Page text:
Real Estate Values and Loan Modification

Is it true they can modify your loan toward value around your area. For example you owe 700k and the houses around you are only worth 300k, is it true they can modify it?

3 Answers

In short, yes, but for FYI, **Loan Modifications **usually include one or more of the following:

  • Interest rate reduction

  • Add past loan payments, late fees and back taxes to the principle loan balance

  • Extend the repayment period of the loan

  • Reduce or modify the monthly payment

  • Offer monthly payment forbearance or deferment

  • Loan balance reduction

Take advantage of your lender's existing loan modification options as lenders are being encouraged by Government Agencies to negotiate reduced rates, principles reductions and help homeowners avoid foreclosure.

Sorry to say this takes a severe hardship situation.

Before a lender is going to lose more money(than they have to) they will first see if by adjusting the interest rate, term of the mortgage and reassign arrears to the rear of the loan before reducing a balance.

And before that, again a hardship must be documented. If you do a net take home minus ALL bills and you have .01 left, they don't have many reasons to help you as they don't consider the fact that you owe more than it's currently worth to be considered a hardship.

If you or your spouse lost their job(and both were needed to qualify for loan) or you had an adjustable rate mortgage that has adjusted, or will, and the new payment will take you into the red, they will work with you. If by reducing therate, changing the term or moving lates doesn't create a workable situation, than a balance reduction will be considered ONLY if there a negative equity situation. If none of that works, that means you have the equity to sell and that's what they will tell you to do or lose your home.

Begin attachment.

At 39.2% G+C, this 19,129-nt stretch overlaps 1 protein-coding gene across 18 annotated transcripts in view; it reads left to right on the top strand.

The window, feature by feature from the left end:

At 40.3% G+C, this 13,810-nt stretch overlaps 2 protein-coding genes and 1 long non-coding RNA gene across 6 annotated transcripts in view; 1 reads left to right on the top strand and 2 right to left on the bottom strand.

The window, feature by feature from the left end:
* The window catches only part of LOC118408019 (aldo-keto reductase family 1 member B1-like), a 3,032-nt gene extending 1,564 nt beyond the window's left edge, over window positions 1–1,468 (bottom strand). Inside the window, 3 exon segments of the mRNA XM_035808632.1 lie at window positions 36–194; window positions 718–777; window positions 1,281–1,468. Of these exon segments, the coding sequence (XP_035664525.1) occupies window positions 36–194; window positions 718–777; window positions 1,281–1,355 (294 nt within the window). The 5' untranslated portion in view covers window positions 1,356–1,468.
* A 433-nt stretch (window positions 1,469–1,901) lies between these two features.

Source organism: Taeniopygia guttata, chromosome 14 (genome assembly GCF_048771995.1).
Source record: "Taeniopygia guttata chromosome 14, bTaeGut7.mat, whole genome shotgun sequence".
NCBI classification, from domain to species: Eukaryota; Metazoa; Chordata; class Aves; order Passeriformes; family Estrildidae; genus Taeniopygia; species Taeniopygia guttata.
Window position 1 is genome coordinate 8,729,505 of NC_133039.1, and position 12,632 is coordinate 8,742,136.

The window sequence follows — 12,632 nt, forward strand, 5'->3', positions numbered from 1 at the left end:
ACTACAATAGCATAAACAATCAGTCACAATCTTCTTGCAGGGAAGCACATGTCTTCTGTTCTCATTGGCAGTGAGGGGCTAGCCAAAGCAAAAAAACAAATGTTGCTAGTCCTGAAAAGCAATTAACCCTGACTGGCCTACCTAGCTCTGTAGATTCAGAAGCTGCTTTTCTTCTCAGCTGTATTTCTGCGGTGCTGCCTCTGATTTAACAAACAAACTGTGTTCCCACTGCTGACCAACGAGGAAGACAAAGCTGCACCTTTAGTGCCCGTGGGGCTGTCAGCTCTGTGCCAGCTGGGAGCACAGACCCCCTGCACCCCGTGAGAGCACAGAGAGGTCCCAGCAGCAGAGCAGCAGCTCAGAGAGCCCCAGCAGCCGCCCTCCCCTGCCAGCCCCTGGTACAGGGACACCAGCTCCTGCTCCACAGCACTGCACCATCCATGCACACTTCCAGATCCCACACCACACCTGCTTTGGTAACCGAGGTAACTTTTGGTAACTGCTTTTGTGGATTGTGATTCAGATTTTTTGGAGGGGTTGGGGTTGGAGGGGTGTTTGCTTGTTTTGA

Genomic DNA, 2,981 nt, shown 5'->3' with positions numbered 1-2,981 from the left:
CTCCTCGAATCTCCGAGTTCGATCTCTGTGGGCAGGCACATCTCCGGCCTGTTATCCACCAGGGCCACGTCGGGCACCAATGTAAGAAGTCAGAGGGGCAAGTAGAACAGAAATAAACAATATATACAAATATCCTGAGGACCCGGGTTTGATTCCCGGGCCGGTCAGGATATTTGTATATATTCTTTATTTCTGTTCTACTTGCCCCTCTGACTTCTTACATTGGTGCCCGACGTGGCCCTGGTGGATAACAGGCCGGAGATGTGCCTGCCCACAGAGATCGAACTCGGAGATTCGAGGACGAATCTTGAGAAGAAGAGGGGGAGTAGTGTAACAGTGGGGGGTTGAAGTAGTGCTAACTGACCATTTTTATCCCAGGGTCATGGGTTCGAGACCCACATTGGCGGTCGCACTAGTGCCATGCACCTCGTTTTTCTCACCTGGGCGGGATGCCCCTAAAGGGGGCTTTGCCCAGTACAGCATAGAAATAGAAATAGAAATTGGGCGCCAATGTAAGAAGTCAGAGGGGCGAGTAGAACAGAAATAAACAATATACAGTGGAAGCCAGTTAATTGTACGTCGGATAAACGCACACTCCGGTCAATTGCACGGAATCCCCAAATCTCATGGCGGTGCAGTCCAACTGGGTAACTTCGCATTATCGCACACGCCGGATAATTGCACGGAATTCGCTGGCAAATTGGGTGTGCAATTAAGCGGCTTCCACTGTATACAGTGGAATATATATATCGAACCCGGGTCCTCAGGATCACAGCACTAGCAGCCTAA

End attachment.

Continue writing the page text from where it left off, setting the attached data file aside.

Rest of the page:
There is another side. Depending on the type of loan you took out, an audit may reveal items that allow for a rescinding or can be used as leverage to FORCE the lender to reduce the balance. For example, if you can prove fraud or a TILA violation, you may be able to force the lender to modify the loan.

Loan modification is certainly possible, however loan modification due to dropping Real Estate values is unlikely. To understand a modification, you need to take a look at what terms you agreed upon at the time of purchase. A mortgage and a note were signed when you took out the loan. The mortgage would state that you were pledging a certain piece of Real Estate as collateral against the funds that were lent to you to purchase the home. The note outlines that terms at which you have agreed to pay back the loan. These will include the date your repayment begins, the interest rate, the amount of the payments, and how many payments you will have.

A loan modification is modifying the note that you signed at the time of close. There are several reasons this may happen, and several avenues this may take. It is first necessary to understand that the note you signed is a legally binding agreement between you and the lender. Anything in this note can be modified, as long as it is agreed upon by both you and the lender, as you are changing the agreement that you made. Forms of modification may include the following:

1.) Reducing the interest rate on the loan, which will allow for a lower monthly payment.

2.) Fixing an interest rate on an Adjustable Rate Mortgage (ARM).

3.) Reamortizing the note to extend the term of the loan and help lower payments.

4.) Lowering the principal balance on the loan.

Once you understand what can be done, you need to understand why it would be done. A lender will typically only agree to modify a loan if there is current proof that you are having difficulty handling the payment, or have had a situation that has adversly affected your ability to repay the loan (lost job, loss of income, etc). A lender will not typically lower a balance of a loan simply because. Real Estate is an investment like anything else, and is not guaranteed to increase in value. Simply because home values have dropped doesn't mean that you should owe less on the home. By the same token, should property values rise in the future, is the bank entitled to more money because the value appreciated? Loan modifications, while they exist, are typically done to help a homeowner retain a home when they are in danger of losing it. They are not designed to insure a borrower against an unrealized loss on investment due to property values dropping.